17 January 1991 Doctor Missing in Mideast
By RAYMOND McALPIN of the Herald
The woman in Ephrata at the other end of the telephone sounded worried but calm. Her husband has not been heard from since Monday, when he left his brother living in Jordan enroute to Iraq. But soon the steady calm faltered. Her attention turned to the television set tuned to the Cable News Network and her voice became barely audible. The sounds of exploding bombs and anti-aircraft fire echoed from her set as United Nations forces began their attack on Baghdad.
“Oh no. Oh no,” she said. “It’s started.” Nadia Said was being interviewed on the telephone when Operation Desert Shield went on the offensive and became Operation Desert Storm yesterday afternoon. Her husband is Ephrata physician Mohammed Said, who was on a peace mission to Baghdad. But his trip had another purpose – to help his relatives get out of Kuwait, where they have been trapped since the Aug. 2 Iraqi invasion. This is his third trip to Iraq. The first time he also went to Kuwait to see his family. He has relatives in Kuwait and in Jordan,” she said. “I’ve been thinking all types of things; whether he got to Kuwait or not.” Nadia Said has tried to remain positive. She has contacted everyone she could think of that might be able to help locate her husband, including Iraqi officials, American politicians and the Cable News Network, which once interviewed her husband during his September trip to Kuwait.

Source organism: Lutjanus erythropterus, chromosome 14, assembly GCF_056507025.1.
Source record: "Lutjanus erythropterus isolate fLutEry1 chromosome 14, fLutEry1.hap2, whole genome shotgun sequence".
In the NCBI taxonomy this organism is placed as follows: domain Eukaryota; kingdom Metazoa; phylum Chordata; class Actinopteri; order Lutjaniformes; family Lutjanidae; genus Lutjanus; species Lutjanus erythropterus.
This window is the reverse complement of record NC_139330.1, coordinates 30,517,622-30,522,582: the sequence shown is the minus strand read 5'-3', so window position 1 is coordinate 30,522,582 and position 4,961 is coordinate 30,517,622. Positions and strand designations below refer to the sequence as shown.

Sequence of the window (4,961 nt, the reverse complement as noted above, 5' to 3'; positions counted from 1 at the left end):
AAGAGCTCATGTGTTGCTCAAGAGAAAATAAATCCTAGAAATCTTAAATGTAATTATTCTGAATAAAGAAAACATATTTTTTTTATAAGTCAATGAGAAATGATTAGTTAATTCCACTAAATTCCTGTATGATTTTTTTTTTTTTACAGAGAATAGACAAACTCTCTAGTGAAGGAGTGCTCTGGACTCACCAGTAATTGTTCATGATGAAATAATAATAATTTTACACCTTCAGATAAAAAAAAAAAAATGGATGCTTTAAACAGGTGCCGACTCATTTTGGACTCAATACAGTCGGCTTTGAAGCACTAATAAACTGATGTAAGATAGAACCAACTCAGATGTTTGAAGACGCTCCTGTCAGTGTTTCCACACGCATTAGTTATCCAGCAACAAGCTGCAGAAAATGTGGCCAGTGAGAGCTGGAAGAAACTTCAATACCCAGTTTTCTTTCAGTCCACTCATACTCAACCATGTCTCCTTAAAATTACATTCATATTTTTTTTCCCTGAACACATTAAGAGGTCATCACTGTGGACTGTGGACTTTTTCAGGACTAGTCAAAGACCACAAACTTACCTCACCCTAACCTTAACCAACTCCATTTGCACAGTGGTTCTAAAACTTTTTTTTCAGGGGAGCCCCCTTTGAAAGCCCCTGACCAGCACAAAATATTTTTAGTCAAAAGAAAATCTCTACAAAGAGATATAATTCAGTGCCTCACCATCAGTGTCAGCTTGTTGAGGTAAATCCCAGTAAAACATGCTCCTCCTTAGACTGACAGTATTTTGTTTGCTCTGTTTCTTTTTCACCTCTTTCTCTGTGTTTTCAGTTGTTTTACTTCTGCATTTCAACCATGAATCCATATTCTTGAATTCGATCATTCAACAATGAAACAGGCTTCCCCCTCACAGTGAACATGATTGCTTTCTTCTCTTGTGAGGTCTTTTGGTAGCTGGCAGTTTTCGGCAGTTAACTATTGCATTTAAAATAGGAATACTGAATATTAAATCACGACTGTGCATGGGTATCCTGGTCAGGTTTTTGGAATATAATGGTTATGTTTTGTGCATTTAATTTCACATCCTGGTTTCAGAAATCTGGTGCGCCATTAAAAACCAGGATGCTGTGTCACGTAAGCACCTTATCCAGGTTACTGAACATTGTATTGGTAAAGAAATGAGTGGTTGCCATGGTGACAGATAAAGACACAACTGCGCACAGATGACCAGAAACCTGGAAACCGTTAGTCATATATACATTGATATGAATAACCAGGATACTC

“I call my sister-in-law in Jordan everyday and there is no news. She hasn’t heard a thing,” she said. Nadia Said has contacted the governor, describing the problem but received no response, she said. She also contacted Congressman Sid Morrison, District representative for Washington.
“I tried to call Sid Morrison but couldn’t get in touch with him. A woman in his office said there’s nothing they could do because they can’t get in touch with him,” she said. She contacted the Iraqi embassy this week, which told her that they knew nothing of her husband’s whereabouts. Mrs. Said has been apprehensive about her husbands trips but knew how important it was for everyone to do as much as they could to prevent a war, she said.
He left on Middle East peace missions in September and October and reported that he had spoken with Iraqi officials, joining many others in attempts at finding a workable alternative to war. In an interview with the Columbia Basin Herald in November, he believed war could be prevented through a negotiated settlement.
Said has been active in trying to help resolve other Middle East conflicts, such as that between Iran and Iraq and between Israel and the Palestinians.